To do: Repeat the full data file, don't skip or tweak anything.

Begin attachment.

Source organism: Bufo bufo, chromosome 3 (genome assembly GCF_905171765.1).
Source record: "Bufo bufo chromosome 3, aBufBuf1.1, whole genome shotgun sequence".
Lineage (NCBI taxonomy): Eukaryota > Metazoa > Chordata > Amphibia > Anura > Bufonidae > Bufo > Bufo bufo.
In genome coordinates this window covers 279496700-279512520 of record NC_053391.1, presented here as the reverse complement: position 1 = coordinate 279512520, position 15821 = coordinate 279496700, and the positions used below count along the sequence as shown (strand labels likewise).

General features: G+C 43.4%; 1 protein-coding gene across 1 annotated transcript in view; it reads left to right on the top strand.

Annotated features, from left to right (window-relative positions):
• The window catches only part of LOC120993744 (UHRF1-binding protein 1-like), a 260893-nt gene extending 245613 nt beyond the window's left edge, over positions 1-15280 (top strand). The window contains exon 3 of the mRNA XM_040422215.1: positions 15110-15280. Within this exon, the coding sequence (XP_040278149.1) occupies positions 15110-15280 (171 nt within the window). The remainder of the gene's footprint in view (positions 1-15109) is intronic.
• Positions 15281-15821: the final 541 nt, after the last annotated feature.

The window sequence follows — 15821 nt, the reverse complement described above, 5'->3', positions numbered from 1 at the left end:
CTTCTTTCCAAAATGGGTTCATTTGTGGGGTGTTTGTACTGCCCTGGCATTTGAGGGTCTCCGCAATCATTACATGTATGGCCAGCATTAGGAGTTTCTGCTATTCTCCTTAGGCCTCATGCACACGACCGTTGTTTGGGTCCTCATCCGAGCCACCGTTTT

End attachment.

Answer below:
Source organism: Bufo bufo, chromosome 3 (genome assembly GCF_905171765.1).
Source record: "Bufo bufo chromosome 3, aBufBuf1.1, whole genome shotgun sequence".
Lineage (NCBI taxonomy): Eukaryota > Metazoa > Chordata > Amphibia > Anura > Bufonidae > Bufo > Bufo bufo.
In genome coordinates this window covers 279496700-279512520 of record NC_053391.1, presented here as the reverse complement: position 1 = coordinate 279512520, position 15821 = coordinate 279496700, and the positions used below count along the sequence as shown (strand labels likewise).

General features: G+C 43.4%; 1 protein-coding gene across 1 annotated transcript in view; it reads left to right on the top strand.

Annotated features, from left to right (window-relative positions):
• The window catches only part of LOC120993744 (UHRF1-binding protein 1-like), a 260893-nt gene extending 245613 nt beyond the window's left edge, over positions 1-15280 (top strand). The window contains exon 3 of the mRNA XM_040422215.1: positions 15110-15280. Within this exon, the coding sequence (XP_040278149.1) occupies positions 15110-15280 (171 nt within the window). The remainder of the gene's footprint in view (positions 1-15109) is intronic.
• Positions 15281-15821: the final 541 nt, after the last annotated feature.

The window sequence follows — 15821 nt, the reverse complement described above, 5'->3', positions numbered from 1 at the left end:
CTTCTTTCCAAAATGGGTTCATTTGTGGGGTGTTTGTACTGCCCTGGCATTTGAGGGTCTCCGCAATCATTACATGTATGGCCAGCATTAGGAGTTTCTGCTATTCTCCTTAGGCCTCATGCACACGACCGTTGTTTGGGTCCTCATCCGAGCCACCGTTTT